Though I’ve a master’s in my subject area, I’ve been partly limited by my lack of a teaching certificate. Rather than choosing, I’ve often had to accept the teaching jobs that came my way and be grateful for them. Perhaps because I’ve had to struggle some to work my trade, I’ve come to be regarded as a very good teacher by students and colleagues alike. I would have been excluded by the system you suggest. And, I hate to say it, but unions can lead to entitlement, complacency and sloth as well. We certainly don’t need more mediocrity in the classroom and setting bars often means lowering the bar.

      For most of my career, especially early but even later, I have made most of the decisions in the classroom because I’ve worked for institutions that were driven primarily by money and were run by people who knew very little of education. What I sometimes refer to the sweet spot of tier three and four schools. I have been left to my own devices and have luxuriated in an enviable freedom. I have worn the yoke of modern education very lightly (I’ve known plenty of embittered colleagues who’ve escaped to the relative freedom of the international options). This has led me to presume that this license was the norm and that it was my right to practice it and more, my responsibility to defend it. Teaching is a revolutionary act. Full stop. The wild-west model is dangerous but brimming with opportunity if you can sidestep the mechanistic thinking of established, ‘credible’ systems. I would playfully like to suggest a new platitude for a new educational age: If it’s already broken, don’t fix it. As I’ve moved from place to place, I’ve cultivated a rebellious nature that casts a cold eye on the middling meddling of authority that most career teachers I’ve known are too fearful to practice. I for one, am more fearful of the order and control than the chaos. These days, my feeling is we need more of this than ever.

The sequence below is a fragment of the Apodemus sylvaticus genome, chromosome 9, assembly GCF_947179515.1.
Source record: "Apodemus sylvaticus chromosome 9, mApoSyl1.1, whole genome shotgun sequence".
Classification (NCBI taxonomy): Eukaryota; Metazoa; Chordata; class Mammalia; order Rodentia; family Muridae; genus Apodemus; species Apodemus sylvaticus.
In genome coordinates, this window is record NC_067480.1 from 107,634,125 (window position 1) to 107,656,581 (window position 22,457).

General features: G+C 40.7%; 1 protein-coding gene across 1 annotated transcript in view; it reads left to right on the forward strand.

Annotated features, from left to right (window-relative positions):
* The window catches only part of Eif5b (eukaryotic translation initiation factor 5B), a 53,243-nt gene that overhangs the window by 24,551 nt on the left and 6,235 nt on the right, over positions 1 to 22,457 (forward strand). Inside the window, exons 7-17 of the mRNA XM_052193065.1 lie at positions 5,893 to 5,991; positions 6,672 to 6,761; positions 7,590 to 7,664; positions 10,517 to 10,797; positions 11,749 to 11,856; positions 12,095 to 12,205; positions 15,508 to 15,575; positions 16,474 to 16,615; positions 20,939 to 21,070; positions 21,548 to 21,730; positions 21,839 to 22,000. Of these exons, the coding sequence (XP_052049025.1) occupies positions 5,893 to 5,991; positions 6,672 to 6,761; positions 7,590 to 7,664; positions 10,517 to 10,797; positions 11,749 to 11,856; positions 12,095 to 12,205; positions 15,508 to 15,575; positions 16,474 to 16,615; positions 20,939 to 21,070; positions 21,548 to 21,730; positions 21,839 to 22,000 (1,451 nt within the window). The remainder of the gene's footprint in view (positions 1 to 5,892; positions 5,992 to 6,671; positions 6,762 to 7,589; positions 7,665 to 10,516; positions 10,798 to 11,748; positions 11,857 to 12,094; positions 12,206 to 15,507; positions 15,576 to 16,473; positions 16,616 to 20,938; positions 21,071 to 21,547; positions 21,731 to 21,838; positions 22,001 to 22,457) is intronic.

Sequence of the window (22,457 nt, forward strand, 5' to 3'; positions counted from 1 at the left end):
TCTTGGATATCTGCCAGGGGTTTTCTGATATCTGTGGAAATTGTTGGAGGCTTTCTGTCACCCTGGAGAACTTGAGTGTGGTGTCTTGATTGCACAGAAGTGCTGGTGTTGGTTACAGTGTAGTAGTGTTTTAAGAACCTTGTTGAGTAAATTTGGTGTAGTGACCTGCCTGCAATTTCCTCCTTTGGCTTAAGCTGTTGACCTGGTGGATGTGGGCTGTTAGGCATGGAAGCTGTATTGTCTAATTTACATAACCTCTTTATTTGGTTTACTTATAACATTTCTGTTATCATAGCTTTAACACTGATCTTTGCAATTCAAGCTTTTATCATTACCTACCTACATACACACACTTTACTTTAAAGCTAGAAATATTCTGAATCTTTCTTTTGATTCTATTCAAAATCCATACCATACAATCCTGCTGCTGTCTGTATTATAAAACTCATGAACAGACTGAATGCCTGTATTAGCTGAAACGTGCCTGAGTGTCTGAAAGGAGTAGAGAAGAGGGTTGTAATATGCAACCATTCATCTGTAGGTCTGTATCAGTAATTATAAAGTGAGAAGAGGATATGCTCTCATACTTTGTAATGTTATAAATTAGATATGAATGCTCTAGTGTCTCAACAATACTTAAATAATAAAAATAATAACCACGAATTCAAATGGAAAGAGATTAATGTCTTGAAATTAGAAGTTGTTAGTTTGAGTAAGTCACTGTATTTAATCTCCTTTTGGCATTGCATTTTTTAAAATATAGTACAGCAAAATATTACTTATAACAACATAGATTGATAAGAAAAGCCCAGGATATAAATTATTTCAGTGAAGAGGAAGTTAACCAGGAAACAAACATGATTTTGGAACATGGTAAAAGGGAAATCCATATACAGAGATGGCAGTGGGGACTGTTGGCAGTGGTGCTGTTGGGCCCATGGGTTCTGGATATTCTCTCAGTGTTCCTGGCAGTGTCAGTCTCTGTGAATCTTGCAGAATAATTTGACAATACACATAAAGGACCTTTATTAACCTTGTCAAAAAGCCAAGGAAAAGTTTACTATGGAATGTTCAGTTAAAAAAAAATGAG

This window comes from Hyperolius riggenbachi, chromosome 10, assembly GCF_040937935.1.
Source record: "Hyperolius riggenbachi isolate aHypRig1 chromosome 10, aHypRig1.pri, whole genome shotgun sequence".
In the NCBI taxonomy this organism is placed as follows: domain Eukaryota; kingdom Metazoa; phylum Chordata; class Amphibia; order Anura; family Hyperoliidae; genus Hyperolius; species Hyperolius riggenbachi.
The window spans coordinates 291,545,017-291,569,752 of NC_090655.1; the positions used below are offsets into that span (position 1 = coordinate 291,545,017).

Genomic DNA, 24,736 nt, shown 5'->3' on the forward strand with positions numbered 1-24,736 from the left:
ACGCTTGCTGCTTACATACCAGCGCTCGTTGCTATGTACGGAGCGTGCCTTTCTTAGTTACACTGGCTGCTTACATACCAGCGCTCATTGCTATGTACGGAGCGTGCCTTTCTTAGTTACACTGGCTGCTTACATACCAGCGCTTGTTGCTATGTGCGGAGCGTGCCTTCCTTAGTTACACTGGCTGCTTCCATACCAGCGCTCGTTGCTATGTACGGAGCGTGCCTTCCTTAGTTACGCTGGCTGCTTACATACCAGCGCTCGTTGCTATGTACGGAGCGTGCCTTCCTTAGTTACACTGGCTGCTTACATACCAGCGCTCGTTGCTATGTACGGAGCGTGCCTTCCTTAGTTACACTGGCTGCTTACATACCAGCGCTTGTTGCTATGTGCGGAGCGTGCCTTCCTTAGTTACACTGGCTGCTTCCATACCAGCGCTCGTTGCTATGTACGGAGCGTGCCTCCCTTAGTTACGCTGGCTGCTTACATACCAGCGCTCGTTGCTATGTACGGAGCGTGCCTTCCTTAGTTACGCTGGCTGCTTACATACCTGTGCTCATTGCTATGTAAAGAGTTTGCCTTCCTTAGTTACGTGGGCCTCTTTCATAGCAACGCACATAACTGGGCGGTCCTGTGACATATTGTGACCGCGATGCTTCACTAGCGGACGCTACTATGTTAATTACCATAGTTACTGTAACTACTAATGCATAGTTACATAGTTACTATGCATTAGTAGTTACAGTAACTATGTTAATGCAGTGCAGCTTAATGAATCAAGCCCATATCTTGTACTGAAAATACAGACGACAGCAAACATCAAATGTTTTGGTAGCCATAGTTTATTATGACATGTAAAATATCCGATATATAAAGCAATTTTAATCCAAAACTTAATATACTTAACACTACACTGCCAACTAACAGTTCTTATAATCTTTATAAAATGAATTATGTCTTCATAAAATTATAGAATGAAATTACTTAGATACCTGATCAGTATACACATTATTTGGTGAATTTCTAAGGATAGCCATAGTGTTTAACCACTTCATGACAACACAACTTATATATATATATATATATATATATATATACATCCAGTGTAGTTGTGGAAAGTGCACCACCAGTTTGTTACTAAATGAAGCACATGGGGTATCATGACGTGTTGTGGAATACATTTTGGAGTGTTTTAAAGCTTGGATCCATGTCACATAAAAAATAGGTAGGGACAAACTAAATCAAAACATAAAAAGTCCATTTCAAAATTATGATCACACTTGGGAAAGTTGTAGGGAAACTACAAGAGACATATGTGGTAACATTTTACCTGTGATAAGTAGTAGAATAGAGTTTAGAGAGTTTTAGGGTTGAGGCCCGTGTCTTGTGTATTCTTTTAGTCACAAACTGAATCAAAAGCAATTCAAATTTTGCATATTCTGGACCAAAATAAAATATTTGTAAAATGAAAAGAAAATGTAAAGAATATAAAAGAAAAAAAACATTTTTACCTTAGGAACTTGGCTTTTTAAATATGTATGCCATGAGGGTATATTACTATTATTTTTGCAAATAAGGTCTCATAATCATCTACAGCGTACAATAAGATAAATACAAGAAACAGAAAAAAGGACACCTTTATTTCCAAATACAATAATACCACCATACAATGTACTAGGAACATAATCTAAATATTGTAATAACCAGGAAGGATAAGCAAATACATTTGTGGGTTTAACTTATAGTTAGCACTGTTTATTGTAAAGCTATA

2. Love this idea! Wish it were a reality. Unfortunately you are correct when you say that it can’t happen because of our fellow educators. I have seen this attitude of abandoning colleagues without a second thought if it meant they were to benefit.

      One of my schools decided it couldn’t fulfill its financial obligations to us and when suggestions of organizing ourselves would come up, the majority would freak out and refuse to get involved in anything like that. Instead those same people would go cut deals individually with the leadership. The group of us that refused and continued to push for things that benefited all of us, were instantly marginalized. The school then offered to let Americans max out their 401K contributions, so they would get 3/4 of their salary in USD and 25% in local currency to live. They all jumped on it. The non-Americans get 5% of their salary in USD. The fact that there was 95% devaluation of local currency and it couldn’t be transferred out of the country meant those 5 were screwed over and worked for $200 a month. Their colleagues didn’t care, because they were getting their money and that is all that mattered. It was absolutely shocking and appalling to think a school would do this to divide and manipulate its staffs, but also completely disturbing the American teachers would throw their nonAmerican colleagues under the bus so easy. It showed where peoples ethics and values truly lie.

      Ironically, a similar thing had happened at a Canadian school, and we all united and the owner compromised and paid us a fair amount given the currency devaluation. No one even questioned taht we organize ourselves and demand what is in our contract. Most teachers were Canadian though, and came from a unionized public school teaching experience, so the mindset was much different. I think teachers who haven’t come from strong teacher’s unions, are scared of the concept and feel safer with the “each one out for themselves” approach.

      Would be amazing if some how we could do any of your 3 points. Count me in!